Are you concerned that Java, Oracle ADF or JDeveloper is difficult? Is JDeveloper making you jump through hoops?  Do you hate a particular dialog or feature of JDeveloper? Well, come and get things off your chest! Oracle is hosting a product management and user experience clinic where we want to hear about your issues and concerns. What's difficult to use?  What doesn't work the way you want, and how would you want it to work?  What isn't behaving like your current favorite tool?  If we can't help on you the spot, we'll take your feedback and use it to improve the product experience.  A great opportunity to get answers, or get improvements.

Drop by the Alyssum room, anytime from 8:30 to 10:30 on Thursday, June 28.

We look forward to seeing you at KScope soon! 

Sunday May 27, 2012

Page based Prematurely Terminating Task Flow scenario

In a previous blog post I highlighted the issue of ADF Prematurely Terminating Task Flows, essentially where ADF page fragment based task flows embedded in regions can be terminated early by their enclosing page causing some interesting side effects.  In that post I concluded the behavior was restricted to task flows embedded in regions, and to be honest besides a log out/timeout scenario, I thought this issue could only occur in regions.

While reading our documentation on the CLIENT_STATE_MAX_TOKENS and browser back button support I realized there is indeed another prematurely terminating task flow scenario for page based task flows rather than fragment based task flows which we'll describe here.  For anyone who hasn't read the previous blog post, I suggest you read it before reading this post as it won't make much sense otherwise.

Let's describe the application we'll use to demonstrate the scenario:

1) First it contains an unbounded task flow which includes a ViewCountries.jspx page to show data from the Countries table, followed by call to a countries-task-flow.xml.



2) The ViewCounteries.jspx page contains a read-only af:table showing countries data and the ability to select a record, an edit button to navigate to the countries-task-flow, and finally a plain old submit button.



4) The countries-task-flow includes an EditCountries.jspx and an exit Task Flow Return Commit activity.



Note the countries-task-flow transaction options are set to Always Begin New Transaction and a shared Data Control Scope:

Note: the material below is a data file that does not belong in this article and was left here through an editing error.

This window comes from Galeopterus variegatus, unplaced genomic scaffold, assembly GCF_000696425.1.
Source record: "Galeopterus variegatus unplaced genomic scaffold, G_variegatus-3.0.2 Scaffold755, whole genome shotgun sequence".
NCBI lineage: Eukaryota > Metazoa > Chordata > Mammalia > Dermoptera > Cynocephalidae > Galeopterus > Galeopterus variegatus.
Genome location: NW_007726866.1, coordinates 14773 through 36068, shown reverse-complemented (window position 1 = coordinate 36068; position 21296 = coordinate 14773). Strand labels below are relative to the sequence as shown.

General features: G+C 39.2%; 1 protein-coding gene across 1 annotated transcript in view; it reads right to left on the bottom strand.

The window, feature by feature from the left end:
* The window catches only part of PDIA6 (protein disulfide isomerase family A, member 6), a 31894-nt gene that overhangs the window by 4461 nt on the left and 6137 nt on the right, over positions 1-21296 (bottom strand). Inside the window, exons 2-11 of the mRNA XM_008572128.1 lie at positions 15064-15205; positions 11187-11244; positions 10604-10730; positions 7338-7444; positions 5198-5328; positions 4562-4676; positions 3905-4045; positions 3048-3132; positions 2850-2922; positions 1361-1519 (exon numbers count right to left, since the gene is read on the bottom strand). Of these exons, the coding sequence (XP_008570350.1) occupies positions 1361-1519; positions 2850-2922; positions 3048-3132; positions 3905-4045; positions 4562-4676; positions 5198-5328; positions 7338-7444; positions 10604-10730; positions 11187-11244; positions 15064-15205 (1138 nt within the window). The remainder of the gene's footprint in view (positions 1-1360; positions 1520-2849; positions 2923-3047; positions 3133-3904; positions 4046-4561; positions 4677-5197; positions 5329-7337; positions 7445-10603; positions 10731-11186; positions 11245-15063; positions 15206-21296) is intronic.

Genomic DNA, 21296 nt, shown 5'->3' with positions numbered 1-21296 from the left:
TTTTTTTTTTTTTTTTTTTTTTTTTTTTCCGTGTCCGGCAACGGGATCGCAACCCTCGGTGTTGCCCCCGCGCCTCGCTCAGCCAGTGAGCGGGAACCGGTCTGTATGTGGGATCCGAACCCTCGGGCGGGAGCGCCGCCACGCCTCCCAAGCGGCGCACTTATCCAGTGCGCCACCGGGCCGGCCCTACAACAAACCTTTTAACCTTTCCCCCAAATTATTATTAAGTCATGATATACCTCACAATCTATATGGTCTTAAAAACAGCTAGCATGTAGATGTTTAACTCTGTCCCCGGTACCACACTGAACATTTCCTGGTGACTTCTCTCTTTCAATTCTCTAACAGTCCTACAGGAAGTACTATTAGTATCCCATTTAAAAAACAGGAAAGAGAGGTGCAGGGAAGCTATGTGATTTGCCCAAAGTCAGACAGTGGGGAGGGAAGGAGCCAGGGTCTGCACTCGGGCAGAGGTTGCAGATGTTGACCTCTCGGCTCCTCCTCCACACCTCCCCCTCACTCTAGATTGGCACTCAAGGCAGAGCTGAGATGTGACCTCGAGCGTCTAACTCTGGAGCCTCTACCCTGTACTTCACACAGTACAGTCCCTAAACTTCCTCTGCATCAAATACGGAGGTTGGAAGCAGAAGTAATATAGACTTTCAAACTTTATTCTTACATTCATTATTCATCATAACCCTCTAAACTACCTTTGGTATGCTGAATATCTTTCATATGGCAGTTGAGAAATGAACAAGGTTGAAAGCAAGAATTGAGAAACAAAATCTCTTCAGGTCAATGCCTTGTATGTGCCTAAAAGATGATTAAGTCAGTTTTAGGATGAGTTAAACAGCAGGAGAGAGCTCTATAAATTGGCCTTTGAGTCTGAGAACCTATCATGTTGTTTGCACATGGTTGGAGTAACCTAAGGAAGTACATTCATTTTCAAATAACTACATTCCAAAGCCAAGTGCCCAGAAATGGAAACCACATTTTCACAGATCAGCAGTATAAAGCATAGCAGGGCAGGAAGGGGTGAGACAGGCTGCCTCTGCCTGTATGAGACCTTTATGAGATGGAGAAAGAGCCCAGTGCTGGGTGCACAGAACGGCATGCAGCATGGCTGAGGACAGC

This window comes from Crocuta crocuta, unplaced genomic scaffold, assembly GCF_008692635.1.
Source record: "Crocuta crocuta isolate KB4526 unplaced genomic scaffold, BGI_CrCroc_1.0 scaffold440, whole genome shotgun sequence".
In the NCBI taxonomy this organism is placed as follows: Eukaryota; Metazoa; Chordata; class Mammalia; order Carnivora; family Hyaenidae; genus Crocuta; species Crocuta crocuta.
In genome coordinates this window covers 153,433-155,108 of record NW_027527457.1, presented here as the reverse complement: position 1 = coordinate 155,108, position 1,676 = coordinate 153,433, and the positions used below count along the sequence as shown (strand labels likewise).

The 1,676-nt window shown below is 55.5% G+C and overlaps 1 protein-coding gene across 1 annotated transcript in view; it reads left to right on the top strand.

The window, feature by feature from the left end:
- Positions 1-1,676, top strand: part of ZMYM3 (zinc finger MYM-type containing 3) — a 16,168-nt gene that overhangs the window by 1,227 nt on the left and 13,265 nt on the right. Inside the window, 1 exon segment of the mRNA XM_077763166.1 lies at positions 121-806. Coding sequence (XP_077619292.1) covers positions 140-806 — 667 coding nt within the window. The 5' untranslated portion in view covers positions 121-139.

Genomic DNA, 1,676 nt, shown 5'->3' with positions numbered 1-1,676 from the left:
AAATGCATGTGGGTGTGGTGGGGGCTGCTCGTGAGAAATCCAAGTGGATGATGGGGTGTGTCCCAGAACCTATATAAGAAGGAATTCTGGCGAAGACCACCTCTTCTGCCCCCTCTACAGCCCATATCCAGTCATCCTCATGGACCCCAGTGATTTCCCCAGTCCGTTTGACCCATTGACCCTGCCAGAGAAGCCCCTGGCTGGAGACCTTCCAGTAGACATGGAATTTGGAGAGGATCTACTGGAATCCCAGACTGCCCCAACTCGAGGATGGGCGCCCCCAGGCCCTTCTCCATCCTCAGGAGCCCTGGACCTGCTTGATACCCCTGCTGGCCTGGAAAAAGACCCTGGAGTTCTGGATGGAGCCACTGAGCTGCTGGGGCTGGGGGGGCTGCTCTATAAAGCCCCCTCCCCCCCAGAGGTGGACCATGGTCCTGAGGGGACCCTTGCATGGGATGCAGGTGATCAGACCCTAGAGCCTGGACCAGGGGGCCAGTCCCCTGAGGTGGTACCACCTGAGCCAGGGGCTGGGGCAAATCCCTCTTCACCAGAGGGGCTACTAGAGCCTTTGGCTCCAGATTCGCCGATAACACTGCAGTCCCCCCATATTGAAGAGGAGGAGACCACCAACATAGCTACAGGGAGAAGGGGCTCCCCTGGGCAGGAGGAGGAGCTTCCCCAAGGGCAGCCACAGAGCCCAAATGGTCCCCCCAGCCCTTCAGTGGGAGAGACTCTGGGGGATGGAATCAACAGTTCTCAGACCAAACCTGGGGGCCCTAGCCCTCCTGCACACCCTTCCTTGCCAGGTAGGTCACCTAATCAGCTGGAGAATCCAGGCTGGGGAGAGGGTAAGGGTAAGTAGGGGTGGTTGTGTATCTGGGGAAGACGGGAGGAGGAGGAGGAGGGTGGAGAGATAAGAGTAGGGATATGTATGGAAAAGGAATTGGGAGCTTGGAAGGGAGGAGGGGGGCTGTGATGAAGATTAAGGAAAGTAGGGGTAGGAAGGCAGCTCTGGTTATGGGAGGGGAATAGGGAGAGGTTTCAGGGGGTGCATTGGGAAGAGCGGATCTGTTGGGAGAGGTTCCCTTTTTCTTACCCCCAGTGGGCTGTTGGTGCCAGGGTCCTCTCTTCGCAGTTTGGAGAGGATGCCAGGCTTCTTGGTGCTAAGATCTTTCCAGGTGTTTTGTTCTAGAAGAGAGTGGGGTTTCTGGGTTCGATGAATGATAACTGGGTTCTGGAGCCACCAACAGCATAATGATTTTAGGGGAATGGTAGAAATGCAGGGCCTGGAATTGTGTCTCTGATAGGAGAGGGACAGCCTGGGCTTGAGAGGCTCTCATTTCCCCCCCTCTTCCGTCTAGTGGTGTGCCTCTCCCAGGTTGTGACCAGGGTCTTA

6) Finally the EditCountries.jspx page includes an editable af:form for the countries data, and a button to exit the task flow via the Task Flow Return Commit activity.



Similar to the last blog post we'll use ADFLoggers on the underlying Application Module to show what's happening under the hood.

On running the application and accessing the ViewCountries.jspx page
we see the Application Module initialized in the logs:

<AppModuleImpl> <create> AppModuleImpl created as ROOT AM
<AppModuleImpl> <prepareSession> AppModuleImpl prepareSession() called as ROOT AM

We'll pick the Brazil record....



....then the edit button which navigates us to the EditCountries.jspx page within the countries-task-flow.  Note the Brazil record is showing as the current row as the countries-task-flow is using a shared data control scope:



Now if we use the browser back button to return to the previous page we see something interesting in the logs as soon as we click the button.....

<AppModuleImpl> <beforeRollback> AppModuleImpl beforeRollback() called as ROOT AM

....and because of the rollback note that the current row has reset to the first row:


As promised this is another prematurely terminating task flow scenario, this time with pages rather than fragments.  As we can see the framework on detecting the back button press terminates the task flow's transaction by automatically issuing the rollback.